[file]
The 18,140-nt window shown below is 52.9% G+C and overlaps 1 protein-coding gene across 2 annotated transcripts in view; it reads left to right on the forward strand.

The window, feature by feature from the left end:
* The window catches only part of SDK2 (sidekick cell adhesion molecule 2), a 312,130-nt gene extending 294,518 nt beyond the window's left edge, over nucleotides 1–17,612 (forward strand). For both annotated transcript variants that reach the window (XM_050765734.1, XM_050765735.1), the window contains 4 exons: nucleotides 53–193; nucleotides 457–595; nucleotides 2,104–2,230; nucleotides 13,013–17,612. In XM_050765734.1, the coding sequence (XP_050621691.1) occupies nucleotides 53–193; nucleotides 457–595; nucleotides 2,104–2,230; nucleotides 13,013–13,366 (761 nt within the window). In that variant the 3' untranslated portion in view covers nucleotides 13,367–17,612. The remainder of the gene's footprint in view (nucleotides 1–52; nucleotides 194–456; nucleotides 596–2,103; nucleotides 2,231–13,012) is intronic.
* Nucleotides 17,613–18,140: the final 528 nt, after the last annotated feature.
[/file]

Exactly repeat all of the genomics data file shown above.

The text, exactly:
The 18,140-nt window shown below is 52.9% G+C and overlaps 1 protein-coding gene across 2 annotated transcripts in view; it reads left to right on the forward strand.

The window, feature by feature from the left end:
* The window catches only part of SDK2 (sidekick cell adhesion molecule 2), a 312,130-nt gene extending 294,518 nt beyond the window's left edge, over nucleotides 1–17,612 (forward strand). For both annotated transcript variants that reach the window (XM_050765734.1, XM_050765735.1), the window contains 4 exons: nucleotides 53–193; nucleotides 457–595; nucleotides 2,104–2,230; nucleotides 13,013–17,612. In XM_050765734.1, the coding sequence (XP_050621691.1) occupies nucleotides 53–193; nucleotides 457–595; nucleotides 2,104–2,230; nucleotides 13,013–13,366 (761 nt within the window). In that variant the 3' untranslated portion in view covers nucleotides 13,367–17,612. The remainder of the gene's footprint in view (nucleotides 1–52; nucleotides 194–456; nucleotides 596–2,103; nucleotides 2,231–13,012) is intronic.
* Nucleotides 17,613–18,140: the final 528 nt, after the last annotated feature.